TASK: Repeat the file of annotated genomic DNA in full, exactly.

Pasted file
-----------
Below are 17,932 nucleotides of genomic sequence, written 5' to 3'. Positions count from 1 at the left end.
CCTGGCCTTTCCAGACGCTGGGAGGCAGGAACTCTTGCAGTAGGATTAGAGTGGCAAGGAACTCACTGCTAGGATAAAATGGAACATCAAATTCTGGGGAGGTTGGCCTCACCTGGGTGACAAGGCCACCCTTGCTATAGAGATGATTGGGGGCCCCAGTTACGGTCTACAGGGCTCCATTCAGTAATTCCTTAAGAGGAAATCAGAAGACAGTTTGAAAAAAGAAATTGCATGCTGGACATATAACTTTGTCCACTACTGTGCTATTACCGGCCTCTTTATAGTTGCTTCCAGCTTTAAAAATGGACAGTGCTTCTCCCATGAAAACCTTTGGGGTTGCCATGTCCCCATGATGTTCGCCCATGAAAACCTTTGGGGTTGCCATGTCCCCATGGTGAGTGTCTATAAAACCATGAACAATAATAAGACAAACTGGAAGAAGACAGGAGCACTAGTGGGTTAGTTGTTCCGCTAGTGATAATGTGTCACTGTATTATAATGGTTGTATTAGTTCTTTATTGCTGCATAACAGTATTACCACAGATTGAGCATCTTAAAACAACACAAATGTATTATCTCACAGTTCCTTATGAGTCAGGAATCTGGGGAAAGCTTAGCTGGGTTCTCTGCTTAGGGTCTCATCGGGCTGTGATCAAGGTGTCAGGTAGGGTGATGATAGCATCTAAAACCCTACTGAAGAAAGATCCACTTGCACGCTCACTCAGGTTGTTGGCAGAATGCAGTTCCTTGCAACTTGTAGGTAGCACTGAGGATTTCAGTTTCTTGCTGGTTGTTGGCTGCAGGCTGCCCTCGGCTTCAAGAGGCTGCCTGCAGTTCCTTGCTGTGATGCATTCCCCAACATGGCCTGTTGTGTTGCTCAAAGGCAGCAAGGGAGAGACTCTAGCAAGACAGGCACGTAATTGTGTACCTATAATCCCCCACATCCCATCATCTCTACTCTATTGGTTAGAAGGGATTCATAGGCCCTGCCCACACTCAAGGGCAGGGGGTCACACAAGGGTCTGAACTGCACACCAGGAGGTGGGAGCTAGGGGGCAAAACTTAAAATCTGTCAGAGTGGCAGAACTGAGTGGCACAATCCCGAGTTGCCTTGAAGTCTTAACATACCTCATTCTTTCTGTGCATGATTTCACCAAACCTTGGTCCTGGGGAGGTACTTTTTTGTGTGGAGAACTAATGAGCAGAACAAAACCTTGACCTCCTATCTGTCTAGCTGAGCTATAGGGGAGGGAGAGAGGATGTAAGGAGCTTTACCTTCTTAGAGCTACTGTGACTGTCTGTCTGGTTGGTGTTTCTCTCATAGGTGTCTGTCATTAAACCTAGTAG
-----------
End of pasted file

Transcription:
Below are 17,932 nucleotides of genomic sequence, written 5' to 3'. Positions count from 1 at the left end.
CCTGGCCTTTCCAGACGCTGGGAGGCAGGAACTCTTGCAGTAGGATTAGAGTGGCAAGGAACTCACTGCTAGGATAAAATGGAACATCAAATTCTGGGGAGGTTGGCCTCACCTGGGTGACAAGGCCACCCTTGCTATAGAGATGATTGGGGGCCCCAGTTACGGTCTACAGGGCTCCATTCAGTAATTCCTTAAGAGGAAATCAGAAGACAGTTTGAAAAAAGAAATTGCATGCTGGACATATAACTTTGTCCACTACTGTGCTATTACCGGCCTCTTTATAGTTGCTTCCAGCTTTAAAAATGGACAGTGCTTCTCCCATGAAAACCTTTGGGGTTGCCATGTCCCCATGATGTTCGCCCATGAAAACCTTTGGGGTTGCCATGTCCCCATGGTGAGTGTCTATAAAACCATGAACAATAATAAGACAAACTGGAAGAAGACAGGAGCACTAGTGGGTTAGTTGTTCCGCTAGTGATAATGTGTCACTGTATTATAATGGTTGTATTAGTTCTTTATTGCTGCATAACAGTATTACCACAGATTGAGCATCTTAAAACAACACAAATGTATTATCTCACAGTTCCTTATGAGTCAGGAATCTGGGGAAAGCTTAGCTGGGTTCTCTGCTTAGGGTCTCATCGGGCTGTGATCAAGGTGTCAGGTAGGGTGATGATAGCATCTAAAACCCTACTGAAGAAAGATCCACTTGCACGCTCACTCAGGTTGTTGGCAGAATGCAGTTCCTTGCAACTTGTAGGTAGCACTGAGGATTTCAGTTTCTTGCTGGTTGTTGGCTGCAGGCTGCCCTCGGCTTCAAGAGGCTGCCTGCAGTTCCTTGCTGTGATGCATTCCCCAACATGGCCTGTTGTGTTGCTCAAAGGCAGCAAGGGAGAGACTCTAGCAAGACAGGCACGTAATTGTGTACCTATAATCCCCCACATCCCATCATCTCTACTCTATTGGTTAGAAGGGATTCATAGGCCCTGCCCACACTCAAGGGCAGGGGGTCACACAAGGGTCTGAACTGCACACCAGGAGGTGGGAGCTAGGGGGCAAAACTTAAAATCTGTCAGAGTGGCAGAACTGAGTGGCACAATCCCGAGTTGCCTTGAAGTCTTAACATACCTCATTCTTTCTGTGCATGATTTCACCAAACCTTGGTCCTGGGGAGGTACTTTTTTGTGTGGAGAACTAATGAGCAGAACAAAACCTTGACCTCCTATCTGTCTAGCTGAGCTATAGGGGAGGGAGAGAGGATGTAAGGAGCTTTACCTTCTTAGAGCTACTGTGACTGTCTGTCTGGTTGGTGTTTCTCTCATAGGTGTCTGTCATTAAACCTAGTAG